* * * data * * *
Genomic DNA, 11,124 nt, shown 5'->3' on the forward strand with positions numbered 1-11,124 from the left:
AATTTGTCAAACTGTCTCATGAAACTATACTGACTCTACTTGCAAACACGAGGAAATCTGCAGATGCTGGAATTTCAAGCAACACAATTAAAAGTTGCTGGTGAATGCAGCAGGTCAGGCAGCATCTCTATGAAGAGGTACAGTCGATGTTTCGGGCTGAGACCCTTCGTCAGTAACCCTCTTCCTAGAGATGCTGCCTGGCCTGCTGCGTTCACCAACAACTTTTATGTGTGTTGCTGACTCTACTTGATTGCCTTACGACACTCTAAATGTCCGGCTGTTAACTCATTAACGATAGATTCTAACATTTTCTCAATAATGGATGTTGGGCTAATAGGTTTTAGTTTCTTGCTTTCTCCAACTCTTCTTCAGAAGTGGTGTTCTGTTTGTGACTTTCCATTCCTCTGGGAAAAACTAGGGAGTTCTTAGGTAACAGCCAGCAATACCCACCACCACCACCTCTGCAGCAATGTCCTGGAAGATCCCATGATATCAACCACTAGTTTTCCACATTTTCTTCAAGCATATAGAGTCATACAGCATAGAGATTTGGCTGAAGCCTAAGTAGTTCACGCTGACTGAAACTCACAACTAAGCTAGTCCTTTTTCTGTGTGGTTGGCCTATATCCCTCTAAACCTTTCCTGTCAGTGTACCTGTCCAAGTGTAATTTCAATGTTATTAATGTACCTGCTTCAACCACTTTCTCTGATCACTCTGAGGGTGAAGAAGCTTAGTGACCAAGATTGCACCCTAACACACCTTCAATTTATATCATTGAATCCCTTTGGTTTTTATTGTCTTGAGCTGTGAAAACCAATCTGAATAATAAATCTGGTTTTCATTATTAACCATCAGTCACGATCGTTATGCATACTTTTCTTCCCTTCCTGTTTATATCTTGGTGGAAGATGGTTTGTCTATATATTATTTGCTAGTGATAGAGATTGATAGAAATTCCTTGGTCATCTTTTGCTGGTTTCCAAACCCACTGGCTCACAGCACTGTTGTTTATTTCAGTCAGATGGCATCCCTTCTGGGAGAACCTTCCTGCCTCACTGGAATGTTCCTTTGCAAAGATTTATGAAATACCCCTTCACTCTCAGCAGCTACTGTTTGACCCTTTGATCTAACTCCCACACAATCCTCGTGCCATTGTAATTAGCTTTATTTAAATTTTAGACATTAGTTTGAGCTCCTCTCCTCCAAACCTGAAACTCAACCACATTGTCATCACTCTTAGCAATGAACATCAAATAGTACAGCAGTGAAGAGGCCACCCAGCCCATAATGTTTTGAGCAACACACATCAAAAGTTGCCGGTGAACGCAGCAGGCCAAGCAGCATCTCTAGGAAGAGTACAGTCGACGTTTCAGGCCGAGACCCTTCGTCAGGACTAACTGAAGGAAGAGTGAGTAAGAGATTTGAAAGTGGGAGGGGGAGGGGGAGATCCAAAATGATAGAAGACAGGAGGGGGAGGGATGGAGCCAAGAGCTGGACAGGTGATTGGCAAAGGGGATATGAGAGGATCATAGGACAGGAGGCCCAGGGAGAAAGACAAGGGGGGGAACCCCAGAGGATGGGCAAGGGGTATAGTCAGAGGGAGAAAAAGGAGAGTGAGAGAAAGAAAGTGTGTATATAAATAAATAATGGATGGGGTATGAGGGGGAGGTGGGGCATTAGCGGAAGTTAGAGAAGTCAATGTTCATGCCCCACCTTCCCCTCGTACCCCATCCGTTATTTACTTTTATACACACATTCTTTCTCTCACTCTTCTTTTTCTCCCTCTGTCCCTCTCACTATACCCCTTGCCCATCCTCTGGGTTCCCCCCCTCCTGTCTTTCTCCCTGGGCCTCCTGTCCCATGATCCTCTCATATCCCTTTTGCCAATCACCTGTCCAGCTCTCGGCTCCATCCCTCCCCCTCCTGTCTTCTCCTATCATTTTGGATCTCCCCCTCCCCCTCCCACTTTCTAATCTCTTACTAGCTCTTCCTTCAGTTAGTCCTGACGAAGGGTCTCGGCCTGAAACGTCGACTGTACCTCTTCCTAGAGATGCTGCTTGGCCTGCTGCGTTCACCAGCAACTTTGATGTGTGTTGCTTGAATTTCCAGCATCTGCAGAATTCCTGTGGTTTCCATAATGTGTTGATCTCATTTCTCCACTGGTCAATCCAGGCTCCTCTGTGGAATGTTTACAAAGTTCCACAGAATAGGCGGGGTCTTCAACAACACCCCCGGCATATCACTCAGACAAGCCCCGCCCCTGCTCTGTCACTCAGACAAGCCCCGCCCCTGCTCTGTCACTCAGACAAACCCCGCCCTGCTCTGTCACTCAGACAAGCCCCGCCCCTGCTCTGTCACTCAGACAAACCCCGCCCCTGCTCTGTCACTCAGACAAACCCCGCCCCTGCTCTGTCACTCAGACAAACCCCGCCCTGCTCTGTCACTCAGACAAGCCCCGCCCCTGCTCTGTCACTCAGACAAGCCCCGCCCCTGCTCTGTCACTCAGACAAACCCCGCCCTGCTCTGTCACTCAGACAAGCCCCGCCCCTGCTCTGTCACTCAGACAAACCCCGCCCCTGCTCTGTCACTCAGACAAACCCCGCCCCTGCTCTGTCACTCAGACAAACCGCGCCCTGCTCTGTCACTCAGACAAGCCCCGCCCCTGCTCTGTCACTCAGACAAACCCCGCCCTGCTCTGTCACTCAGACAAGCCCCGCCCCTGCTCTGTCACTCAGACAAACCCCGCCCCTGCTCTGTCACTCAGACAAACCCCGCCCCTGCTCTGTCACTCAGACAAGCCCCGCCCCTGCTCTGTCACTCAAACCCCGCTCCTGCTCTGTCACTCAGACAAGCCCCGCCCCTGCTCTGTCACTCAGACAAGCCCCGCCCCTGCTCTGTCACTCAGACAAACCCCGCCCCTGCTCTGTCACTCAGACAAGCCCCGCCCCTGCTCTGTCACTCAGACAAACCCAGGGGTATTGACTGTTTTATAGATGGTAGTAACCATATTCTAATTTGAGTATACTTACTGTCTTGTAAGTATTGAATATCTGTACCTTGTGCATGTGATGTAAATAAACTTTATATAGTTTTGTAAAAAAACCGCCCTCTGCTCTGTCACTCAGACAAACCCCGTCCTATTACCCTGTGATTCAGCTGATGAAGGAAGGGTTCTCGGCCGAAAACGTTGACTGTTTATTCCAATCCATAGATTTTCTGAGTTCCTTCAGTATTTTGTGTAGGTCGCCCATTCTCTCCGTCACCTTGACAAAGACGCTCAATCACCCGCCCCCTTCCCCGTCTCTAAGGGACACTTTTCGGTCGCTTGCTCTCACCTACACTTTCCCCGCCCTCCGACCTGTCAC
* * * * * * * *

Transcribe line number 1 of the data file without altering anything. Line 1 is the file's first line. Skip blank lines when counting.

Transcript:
Genomic DNA, 11,124 nt, shown 5'->3' on the forward strand with positions numbered 1-11,124 from the left: